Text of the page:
Odin was a fool.
Loki followed Thor along the halls of the palace, surrounded by a phalanx of guards, his chains rattling softly as he walked. Odin was a fool, or possibly deluded by the sentimental belief that Loki needed little more than ceremonial restraints – that he would submit willingly to Asgard’s judgment. Loki was almost grateful for the muzzle, for it hid the smirk he couldn’t quite keep off his lips.
The bindings on Loki’s restraints were almost laughably easy to work around: intended to block access to magic, and in truth he couldn’t sense the various magics around him as he was accustomed to, but nothing stopped him from tapping into the magic of the restraints themselves. He drew it to himself slowly, carefully; even if the honor guard was useless Thor might still notice the shifting flow of power. Might notice that Loki’s shoulders were beginning to tense from the rising pulses of pain the bindings shot into him.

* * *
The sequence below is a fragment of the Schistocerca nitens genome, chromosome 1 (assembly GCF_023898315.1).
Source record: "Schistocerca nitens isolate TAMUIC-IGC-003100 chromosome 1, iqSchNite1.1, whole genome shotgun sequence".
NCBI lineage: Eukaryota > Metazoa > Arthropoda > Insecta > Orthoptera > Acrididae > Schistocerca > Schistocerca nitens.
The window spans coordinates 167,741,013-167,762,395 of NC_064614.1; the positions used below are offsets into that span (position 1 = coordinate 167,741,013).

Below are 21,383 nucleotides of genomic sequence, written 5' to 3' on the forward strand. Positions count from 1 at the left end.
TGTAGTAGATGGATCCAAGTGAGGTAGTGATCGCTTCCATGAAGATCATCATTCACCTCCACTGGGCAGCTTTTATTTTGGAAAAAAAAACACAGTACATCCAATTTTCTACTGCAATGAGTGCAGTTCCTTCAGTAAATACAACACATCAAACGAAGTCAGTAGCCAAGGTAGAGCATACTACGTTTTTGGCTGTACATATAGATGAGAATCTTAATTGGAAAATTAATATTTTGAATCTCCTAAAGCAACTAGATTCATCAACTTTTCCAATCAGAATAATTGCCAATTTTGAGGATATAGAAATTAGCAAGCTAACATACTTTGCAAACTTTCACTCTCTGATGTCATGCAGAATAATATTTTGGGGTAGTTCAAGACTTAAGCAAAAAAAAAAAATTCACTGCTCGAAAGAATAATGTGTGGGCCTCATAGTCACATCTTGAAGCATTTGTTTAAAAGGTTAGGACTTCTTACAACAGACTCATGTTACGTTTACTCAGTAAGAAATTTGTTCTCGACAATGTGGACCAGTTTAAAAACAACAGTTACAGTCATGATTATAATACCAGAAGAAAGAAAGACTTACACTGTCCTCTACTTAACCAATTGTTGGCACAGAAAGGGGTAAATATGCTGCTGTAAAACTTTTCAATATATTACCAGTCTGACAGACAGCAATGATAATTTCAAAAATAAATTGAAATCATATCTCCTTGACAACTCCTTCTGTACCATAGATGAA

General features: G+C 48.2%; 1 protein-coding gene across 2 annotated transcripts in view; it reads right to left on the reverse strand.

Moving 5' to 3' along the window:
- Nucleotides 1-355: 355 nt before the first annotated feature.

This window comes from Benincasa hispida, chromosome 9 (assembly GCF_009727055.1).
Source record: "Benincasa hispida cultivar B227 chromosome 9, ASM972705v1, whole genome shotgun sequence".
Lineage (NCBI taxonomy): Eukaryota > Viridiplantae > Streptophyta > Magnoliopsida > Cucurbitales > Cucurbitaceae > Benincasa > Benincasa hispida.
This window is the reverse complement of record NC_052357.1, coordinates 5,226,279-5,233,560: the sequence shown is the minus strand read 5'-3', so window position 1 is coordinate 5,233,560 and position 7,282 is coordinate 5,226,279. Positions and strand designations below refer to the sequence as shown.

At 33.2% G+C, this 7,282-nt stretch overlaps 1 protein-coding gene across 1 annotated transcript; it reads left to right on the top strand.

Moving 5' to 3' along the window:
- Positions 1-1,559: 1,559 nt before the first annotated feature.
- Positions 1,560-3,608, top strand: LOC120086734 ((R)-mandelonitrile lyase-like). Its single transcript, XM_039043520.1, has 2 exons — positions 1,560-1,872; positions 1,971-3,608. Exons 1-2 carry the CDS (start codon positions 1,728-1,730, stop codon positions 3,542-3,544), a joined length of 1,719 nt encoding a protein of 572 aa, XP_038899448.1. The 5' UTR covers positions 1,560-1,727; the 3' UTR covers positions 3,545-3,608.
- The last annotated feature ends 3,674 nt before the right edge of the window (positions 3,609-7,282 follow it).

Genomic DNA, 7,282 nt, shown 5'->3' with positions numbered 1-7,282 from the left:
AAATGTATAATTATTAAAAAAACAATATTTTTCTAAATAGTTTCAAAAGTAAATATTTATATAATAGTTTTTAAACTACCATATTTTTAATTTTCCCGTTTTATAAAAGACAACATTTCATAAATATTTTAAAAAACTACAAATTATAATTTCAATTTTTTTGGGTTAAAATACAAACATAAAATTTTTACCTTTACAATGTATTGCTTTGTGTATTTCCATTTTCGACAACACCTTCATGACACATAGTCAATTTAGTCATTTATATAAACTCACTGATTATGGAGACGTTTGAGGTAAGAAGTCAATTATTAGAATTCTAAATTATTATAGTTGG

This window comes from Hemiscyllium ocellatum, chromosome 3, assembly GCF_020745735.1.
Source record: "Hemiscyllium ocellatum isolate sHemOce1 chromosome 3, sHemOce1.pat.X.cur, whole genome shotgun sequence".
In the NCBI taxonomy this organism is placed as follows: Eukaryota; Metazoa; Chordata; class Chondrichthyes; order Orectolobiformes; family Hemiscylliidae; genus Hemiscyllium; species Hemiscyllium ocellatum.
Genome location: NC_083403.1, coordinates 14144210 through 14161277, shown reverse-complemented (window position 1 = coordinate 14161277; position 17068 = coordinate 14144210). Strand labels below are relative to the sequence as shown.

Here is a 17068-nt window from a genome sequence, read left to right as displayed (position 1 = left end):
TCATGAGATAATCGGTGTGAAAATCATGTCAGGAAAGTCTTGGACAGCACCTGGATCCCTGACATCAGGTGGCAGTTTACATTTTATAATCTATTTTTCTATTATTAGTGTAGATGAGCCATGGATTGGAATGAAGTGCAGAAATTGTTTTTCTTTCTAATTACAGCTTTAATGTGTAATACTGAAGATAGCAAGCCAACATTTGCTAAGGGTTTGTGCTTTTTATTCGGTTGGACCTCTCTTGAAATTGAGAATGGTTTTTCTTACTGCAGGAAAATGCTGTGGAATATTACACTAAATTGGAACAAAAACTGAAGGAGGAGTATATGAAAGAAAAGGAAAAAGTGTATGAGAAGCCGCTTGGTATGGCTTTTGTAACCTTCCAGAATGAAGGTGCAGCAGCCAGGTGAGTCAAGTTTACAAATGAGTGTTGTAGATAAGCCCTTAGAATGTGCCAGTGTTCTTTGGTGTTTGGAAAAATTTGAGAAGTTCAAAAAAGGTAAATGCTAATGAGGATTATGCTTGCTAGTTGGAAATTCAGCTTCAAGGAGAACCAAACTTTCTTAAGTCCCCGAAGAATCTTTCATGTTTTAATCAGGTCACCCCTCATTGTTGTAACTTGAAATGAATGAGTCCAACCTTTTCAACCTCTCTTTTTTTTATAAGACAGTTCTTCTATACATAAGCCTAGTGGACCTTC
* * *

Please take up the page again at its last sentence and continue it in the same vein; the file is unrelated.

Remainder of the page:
He slowed his pace, falling further behind Thor. He’d stepped away from his brother the moment they’d landed on the broken edge of the Bifrost, shaken off Thor’s hand when he tried to take Loki’s elbow: a show of petty defiance for Heimdall and the guards. And he’d glared at those guards who had stared at their fallen prince-turned-Jotun, letting the void show in his eyes, and now none of them could quite look at him.
They were passing through a hall Loki knew well, although he’d rarely followed it as far as they intended to take him now. And he’d no plans to actually go that far today, either. Fully two steps behind Thor, protected from the guards’ scrutiny by Asgard’s fear of the imperfect, of things they did not understand, (of Jotun), he took a deep breath, lips shaping words of power – still hidden by the muzzle, the more fool Odin – and exhaled.